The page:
[0046] The SIL 4 over-speed protection device 201 operates continuously, even in communication-based train control mode of operation and when not needed, to ensure that the device is operating correctly. The SIL 4 over-speed protection device 201 goes through supervision on a cyclic basis as the train moves between stations. A typical application cycle is 70ms and typically a number of checks are performed at this frequency. For example, each logical unit 202, 204 checks the status of its connected sensors 210, 212, the status of its power supply 206, 208, the temperature of the internal processor (not shown) and the status of the vital supervision circuits 214, 215. Each logical unit 202, 204 will calculate a speed and cross compare with the speed calculated by the other logical unit 204, 202. Other cyclic activities include checking the integrity synchronization mechanism and the memory and processor (not shown). The frequency of a check redundant system is usually determined from the analysis of the failure modes of the components making up the system. In order to meet the vitality failure rate of the SIL 4 overspeed protection device 201 the checking process must ensure that undetected failures will not affect the vitality of the SIL 4 overspeed protection device.

[0047] FIG. 3 is a block diagram of processor-based system 300 in accordance with some embodiments. In some embodiments processor-based system 300 is usable as over-speed protection device, such as over-speed protection device 102 in Figure 1.

[0048] In some embodiments, processor-based system 300 is a general purpose computing device including a hardware processor 302 and a non-transitory, computer-readable storage medium 304. In some embodiments, system 300 could be used as all or part of VOBC 114 (Figure 1). Storage medium 304, amongst other things, is encoded with, i.e., stores, computer program code 306, i.e., a set of executable instructions. Execution of instructions 306 by hardware processor 302 represents (at least in part) an over-speed protection device 102 which implements a portion or all of the methods described herein in accordance with one or more embodiments (hereinafter, the noted processes and/or methods). [0049] Processor 302 is electrically coupled to computer-readable storage medium 304 via a bus 308. Processor 302 is also electrically coupled to an I/O interface 310 by bus 308. A network interface 312 is also electrically connected to processor 302 via bus 308. Network interface 312 is connected to a network 314, so that processor 302 and computer-readable storage medium 304 are capable of connecting to external elements via network 314. Processor 302 is configured to execute computer program code 306 encoded in computer-readable storage medium 304 in order to cause system 300 to be usable for performing a portion or all of the noted processes and/or methods. In one or more embodiments, processor 302 is a central processing unit (CPU), a multi-processor, a distributed processing system, an application specific integrated circuit (ASIC), and/or a suitable processing unit.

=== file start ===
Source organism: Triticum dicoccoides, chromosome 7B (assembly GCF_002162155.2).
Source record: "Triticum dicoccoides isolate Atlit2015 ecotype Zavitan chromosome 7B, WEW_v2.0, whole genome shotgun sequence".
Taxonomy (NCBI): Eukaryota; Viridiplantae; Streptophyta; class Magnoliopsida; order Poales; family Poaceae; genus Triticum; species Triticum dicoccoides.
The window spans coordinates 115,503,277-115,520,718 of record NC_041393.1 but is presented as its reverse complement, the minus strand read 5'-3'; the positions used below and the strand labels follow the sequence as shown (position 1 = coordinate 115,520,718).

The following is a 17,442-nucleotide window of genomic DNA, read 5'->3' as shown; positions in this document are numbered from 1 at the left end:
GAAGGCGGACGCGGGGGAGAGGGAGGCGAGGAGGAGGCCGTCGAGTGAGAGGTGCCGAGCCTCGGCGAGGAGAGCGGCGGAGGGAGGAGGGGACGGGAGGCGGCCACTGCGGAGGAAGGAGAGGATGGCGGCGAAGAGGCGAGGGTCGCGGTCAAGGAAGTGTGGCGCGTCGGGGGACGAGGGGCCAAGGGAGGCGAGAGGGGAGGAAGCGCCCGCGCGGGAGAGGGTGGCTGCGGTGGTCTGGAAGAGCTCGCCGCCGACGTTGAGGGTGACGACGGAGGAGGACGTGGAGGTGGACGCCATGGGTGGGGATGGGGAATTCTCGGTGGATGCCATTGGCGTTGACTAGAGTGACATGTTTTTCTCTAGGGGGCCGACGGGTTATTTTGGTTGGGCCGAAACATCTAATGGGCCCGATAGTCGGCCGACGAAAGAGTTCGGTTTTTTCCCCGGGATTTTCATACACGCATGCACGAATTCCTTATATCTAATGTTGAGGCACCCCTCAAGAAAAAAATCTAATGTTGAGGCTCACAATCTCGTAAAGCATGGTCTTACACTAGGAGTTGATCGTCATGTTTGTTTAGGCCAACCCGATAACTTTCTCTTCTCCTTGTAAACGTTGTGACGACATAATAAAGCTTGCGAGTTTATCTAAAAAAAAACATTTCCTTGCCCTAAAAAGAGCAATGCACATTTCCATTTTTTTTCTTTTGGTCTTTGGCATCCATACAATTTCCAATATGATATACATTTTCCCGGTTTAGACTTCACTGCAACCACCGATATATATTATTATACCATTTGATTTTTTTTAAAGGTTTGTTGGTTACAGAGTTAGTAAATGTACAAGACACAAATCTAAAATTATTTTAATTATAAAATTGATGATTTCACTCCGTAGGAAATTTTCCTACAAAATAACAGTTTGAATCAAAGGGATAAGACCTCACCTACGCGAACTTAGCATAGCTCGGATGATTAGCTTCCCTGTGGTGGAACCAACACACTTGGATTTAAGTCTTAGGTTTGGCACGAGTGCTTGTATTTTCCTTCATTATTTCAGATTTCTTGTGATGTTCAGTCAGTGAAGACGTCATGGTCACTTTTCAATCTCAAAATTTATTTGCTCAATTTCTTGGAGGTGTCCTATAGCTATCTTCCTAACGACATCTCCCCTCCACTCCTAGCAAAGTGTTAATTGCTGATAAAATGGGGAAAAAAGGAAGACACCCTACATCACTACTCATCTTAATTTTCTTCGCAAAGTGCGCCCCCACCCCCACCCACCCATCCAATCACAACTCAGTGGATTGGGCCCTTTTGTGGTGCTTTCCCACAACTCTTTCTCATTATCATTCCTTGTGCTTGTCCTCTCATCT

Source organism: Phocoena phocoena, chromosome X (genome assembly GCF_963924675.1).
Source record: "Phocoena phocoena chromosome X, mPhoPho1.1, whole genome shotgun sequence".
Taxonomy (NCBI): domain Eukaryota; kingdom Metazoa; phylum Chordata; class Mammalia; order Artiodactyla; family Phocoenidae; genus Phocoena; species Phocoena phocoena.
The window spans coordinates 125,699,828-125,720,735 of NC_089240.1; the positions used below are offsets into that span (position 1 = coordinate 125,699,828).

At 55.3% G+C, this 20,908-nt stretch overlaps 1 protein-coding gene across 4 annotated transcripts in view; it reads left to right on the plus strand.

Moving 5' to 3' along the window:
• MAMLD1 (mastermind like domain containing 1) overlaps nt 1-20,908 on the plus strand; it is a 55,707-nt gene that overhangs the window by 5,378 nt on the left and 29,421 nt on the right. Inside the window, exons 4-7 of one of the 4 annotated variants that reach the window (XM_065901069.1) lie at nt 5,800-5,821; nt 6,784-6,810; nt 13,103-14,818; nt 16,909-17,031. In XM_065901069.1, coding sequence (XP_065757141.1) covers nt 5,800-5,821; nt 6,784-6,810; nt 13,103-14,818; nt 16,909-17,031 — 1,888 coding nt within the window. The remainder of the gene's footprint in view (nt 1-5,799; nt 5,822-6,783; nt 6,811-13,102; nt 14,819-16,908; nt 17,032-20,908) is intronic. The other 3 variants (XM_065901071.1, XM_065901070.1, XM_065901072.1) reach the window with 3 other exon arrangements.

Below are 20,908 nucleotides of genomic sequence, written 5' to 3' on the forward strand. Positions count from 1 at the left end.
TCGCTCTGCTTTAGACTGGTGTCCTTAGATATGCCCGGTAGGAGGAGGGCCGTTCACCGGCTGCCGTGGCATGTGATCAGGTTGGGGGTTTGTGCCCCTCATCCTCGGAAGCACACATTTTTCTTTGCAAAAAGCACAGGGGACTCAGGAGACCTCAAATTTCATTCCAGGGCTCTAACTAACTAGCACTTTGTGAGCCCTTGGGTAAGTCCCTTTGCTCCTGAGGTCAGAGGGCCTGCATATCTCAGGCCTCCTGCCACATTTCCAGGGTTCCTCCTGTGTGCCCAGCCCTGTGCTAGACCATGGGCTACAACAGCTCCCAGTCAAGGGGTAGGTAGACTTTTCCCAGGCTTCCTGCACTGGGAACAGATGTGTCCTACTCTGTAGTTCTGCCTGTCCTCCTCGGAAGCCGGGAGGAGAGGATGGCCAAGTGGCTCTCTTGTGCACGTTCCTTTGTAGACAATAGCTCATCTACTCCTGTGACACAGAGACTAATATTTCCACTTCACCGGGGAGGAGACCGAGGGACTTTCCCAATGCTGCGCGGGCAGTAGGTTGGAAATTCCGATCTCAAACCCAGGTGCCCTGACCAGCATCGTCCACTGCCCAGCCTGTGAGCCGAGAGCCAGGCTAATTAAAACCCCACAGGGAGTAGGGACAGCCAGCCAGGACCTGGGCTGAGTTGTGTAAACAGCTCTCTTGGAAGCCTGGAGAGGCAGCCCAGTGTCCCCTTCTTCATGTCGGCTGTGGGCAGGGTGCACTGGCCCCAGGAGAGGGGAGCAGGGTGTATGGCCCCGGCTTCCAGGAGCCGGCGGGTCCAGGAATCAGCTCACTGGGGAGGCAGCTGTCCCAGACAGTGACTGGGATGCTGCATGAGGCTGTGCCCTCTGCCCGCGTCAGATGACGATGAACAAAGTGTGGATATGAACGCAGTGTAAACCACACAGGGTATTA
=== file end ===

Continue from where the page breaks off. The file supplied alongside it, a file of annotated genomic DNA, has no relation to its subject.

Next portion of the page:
[0050] In one or more embodiments, computer-readable storage medium 304 is an electronic, magnetic, optical, electromagnetic, infrared, and/or a semiconductor system (or apparatus or device). For example, computer-readable storage medium 304 includes a semiconductor or solid-state memory, a magnetic tape, a removable computer diskette, a random access memory (RAM), a read-only memory (ROM), a rigid magnetic disk, and/or an optical disk. In one or more embodiments using optical disks, computer-readable storage medium 304 includes a compact disk-read only memory (CD-ROM), a compact disk-read/write (CD-R/W), and/or a digital video disc (DVD).

[0051] In one or more embodiments, storage medium 304 stores computer program code 306 configured to cause system 300 (where such execution represents (at least in part) the over speed protection device 102) to be usable for performing a portion or all of the noted processes and/or methods. In one or more embodiments, storage medium 304 also stores information which facilitates performing a portion or all of the noted processes and/or methods. In one or more embodiments, storage medium 304 stores data 307 such as the maximum allowed speed and other parameters disclosed herein.

[0052] System 300 includes I/O interface 310. I/O interface 310 is coupled to external circuitry. In one or more embodiments, I/O interface 310 includes a keyboard, keypad, mouse, trackball, trackpad, touchscreen, and/or cursor direction keys for communicating information and commands to processor 302.

[0053] Processor-based system 300 also includes network interface 312 coupled to processor 302. Network interface 312 allows system 300 to communicate with network 314, to which one or more other computer systems are connected. Network interface 312 includes wireless network interfaces such as BLUETOOTH, WIFI, WIMAX, GPRS, or WCDMA; or wired network interfaces such as ETHERNET, USB, or IEEE-1364. In one or more embodiments, a portion or all of noted processes and/or methods is implemented in two or more systems 300.